In the Episcopal Church we have created an entire lexicon of strange words to describe everyday objects. At communion, we call the cup a “chalice” and we call the plate a “paten.” Churches with basements refer to them as “undercrofts,” and what the world might call a foyer, we call a “narthex.”
Take how we define our church body. Our Protestant brothers and sisters use the word “congregation,” and other denominations might speak of their “churches.” Of course, we have to use a different word, so Episcopalians speak of “parishes.” Technically speaking, Holy Comforter is a parish in the Episcopal Church.
The idea of a parish reaches back to our Church of England roots. In England, a parish is a geographical region with a church. In our context, that means the all of Spring is our parish, and Holy Comforter is the church of this region.
As the parish priest, the priest with spiritual oversight over this geographical region, I have been out and about getting to know the people. I have dropped in at some of the banks and other businesses located around Holy Comforter. Checkers at HEB are starting to recognize me. The baristas at Starbucks know what I like to drink (just coffee, please). Even my barber knows that I am his priest. In other words, I am working as the spiritual leader for the entire community of Spring.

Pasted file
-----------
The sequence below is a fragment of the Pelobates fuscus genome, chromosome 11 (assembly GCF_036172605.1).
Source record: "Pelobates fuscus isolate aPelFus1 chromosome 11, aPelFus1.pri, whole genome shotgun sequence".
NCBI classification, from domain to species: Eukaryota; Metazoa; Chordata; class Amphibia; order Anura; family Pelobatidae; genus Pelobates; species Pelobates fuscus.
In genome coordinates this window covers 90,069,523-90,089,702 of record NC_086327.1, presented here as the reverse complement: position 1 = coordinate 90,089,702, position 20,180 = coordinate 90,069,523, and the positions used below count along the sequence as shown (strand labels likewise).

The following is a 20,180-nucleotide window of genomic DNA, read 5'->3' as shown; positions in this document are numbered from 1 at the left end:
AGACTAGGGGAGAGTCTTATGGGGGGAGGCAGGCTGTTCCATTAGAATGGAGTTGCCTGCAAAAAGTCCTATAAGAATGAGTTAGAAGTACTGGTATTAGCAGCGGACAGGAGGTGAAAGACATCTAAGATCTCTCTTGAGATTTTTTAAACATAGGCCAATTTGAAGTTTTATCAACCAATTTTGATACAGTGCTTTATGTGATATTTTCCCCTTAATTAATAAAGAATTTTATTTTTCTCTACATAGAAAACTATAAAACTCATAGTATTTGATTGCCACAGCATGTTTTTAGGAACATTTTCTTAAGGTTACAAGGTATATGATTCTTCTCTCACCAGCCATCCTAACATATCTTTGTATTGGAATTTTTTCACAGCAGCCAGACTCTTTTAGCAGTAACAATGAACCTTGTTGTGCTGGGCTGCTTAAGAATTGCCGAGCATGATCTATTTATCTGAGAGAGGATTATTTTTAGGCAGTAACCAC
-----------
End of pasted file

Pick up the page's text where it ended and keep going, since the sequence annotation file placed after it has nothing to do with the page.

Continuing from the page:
Once a year, though, the people of our parish, the people of Spring, show up to Holy Comforter. They come to Holy Comforter on the Saturday before Labor Day for delicious barbecue and live music. This is the one day a year when I do not have to be seen in the community, because the community will be here to see us.
I cannot think of any other parish that has hundreds of non-Episcopalians flock to their local Episcopal church. Think of it: our community wants to be at Holy Comforter. So this is our prime opportunity to tell our community of Spring – both strangers and friends – that they are welcome at Holy Comforter. Saints, sinners, and seekers are all invited to return for the incredible worship and fellowship we enjoy every week.
During the course of the barbecue, keep your eyes open for those people who are hungry, not for brisket, but for the love only God can give. Look out for members of our community who are thirsty, not for sweet tea, but for fellowship in the name of Jesus. And just as God has invited you into this wonderful parish church we call Holy Comforter, invite anybody and everybody to join us.